Dehydration is a potentially serious condition that can occur when you don’t consume enough fluids for your body’s needs. This can lead to health complications ranging from mild to life-threatening, such as urinary tract infections (UTIs), heat stroke, heart problems, kidney failure, and blood clot complications. Since dehydration affects the health of your cells, it can also lower your body’s ability to ward off infections and heal from injury or illness.
Why dehydration is more likely to affect older Adults?
According to the British Nutrition Foundation “Older people are vulnerable to dehydration due to physiological changes in the ageing process, but this can be complicated by many disease states, and mental and physical frailty that can further increase risk of dehydration”.
There are a couple of factors that increase the risk of this:
1: Appetite and thirst tend to diminish with age. This means that even when your body is craving fluids, you might not be aware of it—and you may drink less than you need to stay healthy.
2: Older adults experience body composition changes over time that leave them with less water in their bodies to start with.
3: Elderly people are more likely to take medications that increase dehydration risk.
What are the symptoms of dehydration?
Even mild dehydration can cause an array of uncomfortable and debilitating symptoms. Understanding the warning signs can help you take action before the situation becomes severe.
- Early dehydration symptoms include:
- Dark-coloured urine, urinating less frequently
- Fatigue, or feeling weak
- Irritability, Confusion, decreased cognitive function
- Headaches, dry mouth
The tiredness and lack of coordination that may result from dehydration can also lead to falls and injury. The best way to prevent dehydration is the simplest: drink more water throughout the day.
How much water do you need to stay hydrated as an older person?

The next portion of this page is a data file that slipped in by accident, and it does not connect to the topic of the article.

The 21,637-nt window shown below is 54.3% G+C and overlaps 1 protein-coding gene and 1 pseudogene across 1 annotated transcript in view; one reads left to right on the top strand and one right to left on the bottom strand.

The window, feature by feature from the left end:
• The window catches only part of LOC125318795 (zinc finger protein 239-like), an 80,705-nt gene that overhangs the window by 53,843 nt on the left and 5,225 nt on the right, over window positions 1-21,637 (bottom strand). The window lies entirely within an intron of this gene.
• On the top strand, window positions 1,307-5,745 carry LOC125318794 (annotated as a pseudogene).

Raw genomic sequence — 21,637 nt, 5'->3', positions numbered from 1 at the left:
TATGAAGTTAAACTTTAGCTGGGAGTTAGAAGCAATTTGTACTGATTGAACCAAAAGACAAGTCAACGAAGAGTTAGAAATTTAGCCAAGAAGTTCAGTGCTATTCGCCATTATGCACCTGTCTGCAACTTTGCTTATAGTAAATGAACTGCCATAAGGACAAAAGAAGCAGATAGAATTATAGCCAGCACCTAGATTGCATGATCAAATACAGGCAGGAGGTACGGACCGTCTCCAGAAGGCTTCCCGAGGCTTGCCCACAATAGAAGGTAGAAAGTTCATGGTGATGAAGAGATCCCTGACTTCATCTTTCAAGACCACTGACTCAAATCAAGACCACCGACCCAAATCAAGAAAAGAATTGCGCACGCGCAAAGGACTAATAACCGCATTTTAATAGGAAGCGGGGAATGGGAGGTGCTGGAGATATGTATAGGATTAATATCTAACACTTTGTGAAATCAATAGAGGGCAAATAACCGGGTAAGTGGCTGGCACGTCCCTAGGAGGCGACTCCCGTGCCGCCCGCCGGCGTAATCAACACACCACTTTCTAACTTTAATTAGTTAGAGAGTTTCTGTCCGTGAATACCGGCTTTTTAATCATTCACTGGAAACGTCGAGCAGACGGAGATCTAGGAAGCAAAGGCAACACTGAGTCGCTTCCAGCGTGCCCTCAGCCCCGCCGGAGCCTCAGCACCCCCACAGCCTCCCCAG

You should try and aim for at least 6-8 glasses of fluid a day which is around 1.5-2 litres and there are simple steps you can take to ensure your body is getting what it needs. Below are some ideas to get you started:
Choose foods with high water content. If you have trouble drinking fluids, try including water-rich foods with every meal. These include cucumbers, watermelon, lettuce, strawberries, tomatoes and celery. Soups, broths and stews are also a good way to boost your fluid intake, especially in the colder weather. If you’re watching your sodium, be sure to opt for low-sodium versions.
Keep water with you, always. Having hydration at your fingertips can make it easier to get the right amount of fluids. Carry a refillable water bottle with you wherever you go, or keep a lightweight water pitcher and cup near your favourite chair at home.
Avoid or reduce your alcohol intake. Alcohol is a diuretic, which means it prompts your body to remove fluids from your bloodstream. Limiting alcoholic beverages can help your body hang on to more of the water it needs to thrive.
Change it up. Pure, clean water is the best way to stay hydrated. But let’s face it—drinking plain water all day can get boring! Try jazzing up your H2O by adding slices of fresh lemon, apple, cucumber or berries. You may also choose to switch up water with other options such as low-sugar sports drinks or protein and nutritional shakes specifically designed for seniors. Coffee and tea can have a slight dehydrating effect, so they should not be counted toward your daily fluid intake.
Build hydration into your daily routine. You could appoint a time of day where you know you’ll consume a glass of water for example when you wake up in the morning, after every meal, and before and after exercise or activity.
What is Live- in care and how can it help prevent dehydration in the elderly?
Live in care is when a care professional comes and lives with you in the comfort of your own home. You’ll receive greater support which will, in turn, ensure you are well cared for and safe at home. A care professional will help to run your household, provide personal care, home-cooked meals, hydration care and companionship. At GoodOaks this kind of support is carefully planned and we will visit you at home to talk in depth about your life, find out all about you and match you with the right care professional to make sure you’re happy and safe.